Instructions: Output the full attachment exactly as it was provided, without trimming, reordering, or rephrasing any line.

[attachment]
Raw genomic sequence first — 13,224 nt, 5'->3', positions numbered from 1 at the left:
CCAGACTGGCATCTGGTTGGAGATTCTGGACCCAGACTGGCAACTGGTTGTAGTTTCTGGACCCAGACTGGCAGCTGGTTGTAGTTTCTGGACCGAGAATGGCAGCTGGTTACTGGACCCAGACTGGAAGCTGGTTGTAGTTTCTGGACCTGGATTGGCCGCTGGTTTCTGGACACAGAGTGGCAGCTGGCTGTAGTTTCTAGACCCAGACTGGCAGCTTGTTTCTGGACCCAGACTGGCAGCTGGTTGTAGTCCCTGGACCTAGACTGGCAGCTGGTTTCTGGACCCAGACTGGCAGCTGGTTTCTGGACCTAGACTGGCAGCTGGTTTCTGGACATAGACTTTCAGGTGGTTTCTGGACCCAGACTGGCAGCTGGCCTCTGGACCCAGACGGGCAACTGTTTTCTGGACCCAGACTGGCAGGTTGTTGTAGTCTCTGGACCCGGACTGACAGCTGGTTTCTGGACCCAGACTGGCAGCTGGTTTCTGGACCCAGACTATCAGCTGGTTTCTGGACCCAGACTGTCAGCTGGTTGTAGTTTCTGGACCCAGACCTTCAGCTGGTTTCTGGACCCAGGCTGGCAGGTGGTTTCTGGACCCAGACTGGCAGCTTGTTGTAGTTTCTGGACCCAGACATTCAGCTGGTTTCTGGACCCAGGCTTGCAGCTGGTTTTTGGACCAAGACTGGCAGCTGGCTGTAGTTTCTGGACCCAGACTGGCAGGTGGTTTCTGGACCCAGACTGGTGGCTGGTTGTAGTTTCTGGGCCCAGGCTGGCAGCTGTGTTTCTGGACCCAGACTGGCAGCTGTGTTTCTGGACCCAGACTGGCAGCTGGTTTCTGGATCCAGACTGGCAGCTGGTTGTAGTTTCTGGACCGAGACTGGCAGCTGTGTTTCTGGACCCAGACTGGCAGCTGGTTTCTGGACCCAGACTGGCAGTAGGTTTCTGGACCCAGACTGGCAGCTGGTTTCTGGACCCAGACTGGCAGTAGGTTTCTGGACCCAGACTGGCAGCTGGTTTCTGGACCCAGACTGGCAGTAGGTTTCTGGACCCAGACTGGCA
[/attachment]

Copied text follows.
Raw genomic sequence first — 13,224 nt, 5'->3', positions numbered from 1 at the left:
CCAGACTGGCATCTGGTTGGAGATTCTGGACCCAGACTGGCAACTGGTTGTAGTTTCTGGACCCAGACTGGCAGCTGGTTGTAGTTTCTGGACCGAGAATGGCAGCTGGTTACTGGACCCAGACTGGAAGCTGGTTGTAGTTTCTGGACCTGGATTGGCCGCTGGTTTCTGGACACAGAGTGGCAGCTGGCTGTAGTTTCTAGACCCAGACTGGCAGCTTGTTTCTGGACCCAGACTGGCAGCTGGTTGTAGTCCCTGGACCTAGACTGGCAGCTGGTTTCTGGACCCAGACTGGCAGCTGGTTTCTGGACCTAGACTGGCAGCTGGTTTCTGGACATAGACTTTCAGGTGGTTTCTGGACCCAGACTGGCAGCTGGCCTCTGGACCCAGACGGGCAACTGTTTTCTGGACCCAGACTGGCAGGTTGTTGTAGTCTCTGGACCCGGACTGACAGCTGGTTTCTGGACCCAGACTGGCAGCTGGTTTCTGGACCCAGACTATCAGCTGGTTTCTGGACCCAGACTGTCAGCTGGTTGTAGTTTCTGGACCCAGACCTTCAGCTGGTTTCTGGACCCAGGCTGGCAGGTGGTTTCTGGACCCAGACTGGCAGCTTGTTGTAGTTTCTGGACCCAGACATTCAGCTGGTTTCTGGACCCAGGCTTGCAGCTGGTTTTTGGACCAAGACTGGCAGCTGGCTGTAGTTTCTGGACCCAGACTGGCAGGTGGTTTCTGGACCCAGACTGGTGGCTGGTTGTAGTTTCTGGGCCCAGGCTGGCAGCTGTGTTTCTGGACCCAGACTGGCAGCTGTGTTTCTGGACCCAGACTGGCAGCTGGTTTCTGGATCCAGACTGGCAGCTGGTTGTAGTTTCTGGACCGAGACTGGCAGCTGTGTTTCTGGACCCAGACTGGCAGCTGGTTTCTGGACCCAGACTGGCAGTAGGTTTCTGGACCCAGACTGGCAGCTGGTTTCTGGACCCAGACTGGCAGTAGGTTTCTGGACCCAGACTGGCAGCTGGTTTCTGGACCCAGACTGGCAGTAGGTTTCTGGACCCAGACTGGCA